Stanford coach David Shaw has seen both sides of Richard Sherman.
And when something has two sides, there has to be an edge that separates them.
That edge, Shaw said, it what makes the Seahawks cornerback so special on the field.
“Bill Walsh said you want guys with high character who are great players and great people,” Shaw said, via Jon Wilner of the San Jose Mercury News.
“But every once in a while, you have to line up and defend Jerry Rice. And the guy who does that has to be on the edge. That’s where Richard is.”
We’ve all had ringside seats to that edge the last two days, since Sherman’s post-game deconstruction of 49ers wide receiver Michael Crabtree. But the subsequent apology (to his teammates, not specifically to Crabtree) shows the side Shaw’s familiar with as well.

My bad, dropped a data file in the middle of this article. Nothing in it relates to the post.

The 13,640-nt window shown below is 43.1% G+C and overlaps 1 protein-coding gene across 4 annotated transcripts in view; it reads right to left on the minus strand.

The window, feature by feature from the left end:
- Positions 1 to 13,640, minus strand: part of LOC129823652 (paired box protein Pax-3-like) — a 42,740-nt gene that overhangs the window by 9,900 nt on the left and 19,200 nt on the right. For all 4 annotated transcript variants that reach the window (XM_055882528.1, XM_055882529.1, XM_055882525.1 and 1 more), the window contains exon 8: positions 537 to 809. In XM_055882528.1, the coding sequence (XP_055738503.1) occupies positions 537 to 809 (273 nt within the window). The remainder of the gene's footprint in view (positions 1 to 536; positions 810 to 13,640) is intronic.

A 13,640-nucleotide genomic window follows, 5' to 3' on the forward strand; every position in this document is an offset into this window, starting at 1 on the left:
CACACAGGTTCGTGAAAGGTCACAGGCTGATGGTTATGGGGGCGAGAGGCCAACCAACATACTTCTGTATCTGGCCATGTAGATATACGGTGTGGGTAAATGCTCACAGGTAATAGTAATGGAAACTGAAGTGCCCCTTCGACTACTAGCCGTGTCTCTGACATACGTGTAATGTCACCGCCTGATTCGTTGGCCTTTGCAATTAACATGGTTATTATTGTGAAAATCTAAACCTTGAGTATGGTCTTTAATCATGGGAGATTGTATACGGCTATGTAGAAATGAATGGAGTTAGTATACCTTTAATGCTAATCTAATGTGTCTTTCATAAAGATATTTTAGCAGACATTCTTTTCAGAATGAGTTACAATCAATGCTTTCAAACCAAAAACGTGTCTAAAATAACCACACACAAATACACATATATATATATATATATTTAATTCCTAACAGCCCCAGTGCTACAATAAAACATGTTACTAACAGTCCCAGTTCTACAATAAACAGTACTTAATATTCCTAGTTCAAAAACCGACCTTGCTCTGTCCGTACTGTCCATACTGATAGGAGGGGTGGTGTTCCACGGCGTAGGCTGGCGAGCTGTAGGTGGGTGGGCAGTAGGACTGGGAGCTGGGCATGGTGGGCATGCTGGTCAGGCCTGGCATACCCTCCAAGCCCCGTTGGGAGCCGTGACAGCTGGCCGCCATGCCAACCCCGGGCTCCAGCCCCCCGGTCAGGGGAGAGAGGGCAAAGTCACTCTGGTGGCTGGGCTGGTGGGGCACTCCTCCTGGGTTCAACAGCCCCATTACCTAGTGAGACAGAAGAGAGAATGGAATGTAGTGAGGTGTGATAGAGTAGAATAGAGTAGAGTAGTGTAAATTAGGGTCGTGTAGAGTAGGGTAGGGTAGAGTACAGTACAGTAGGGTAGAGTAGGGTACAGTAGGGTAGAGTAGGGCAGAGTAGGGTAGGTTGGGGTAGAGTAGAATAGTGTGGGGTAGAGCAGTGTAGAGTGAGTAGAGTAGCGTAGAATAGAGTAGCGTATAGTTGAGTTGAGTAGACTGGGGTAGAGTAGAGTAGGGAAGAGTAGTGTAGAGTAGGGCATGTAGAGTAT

The Stanford coach remembers how quick Sherman was to volunteer to help with a charity camp for kids with Down syndrome, and other events.
“Richard was the first to raise his hand,” Shaw said. “He was there at the beginning, and he stayed past the end. He is the farthest thing from a thug you can imagine. Thugs don’t volunteer to help out at Special Olympics when they’re in high school.
“But the flip side is a guy who’s ultra-competitive. You put him in that environment, where the game is very personal, and when the gauntlet’s thrown down, he’s ready.”
That’s the side the world was shown Sunday night. But that show was only part of a personality which has become one of the league’s biggest, and most intriguing.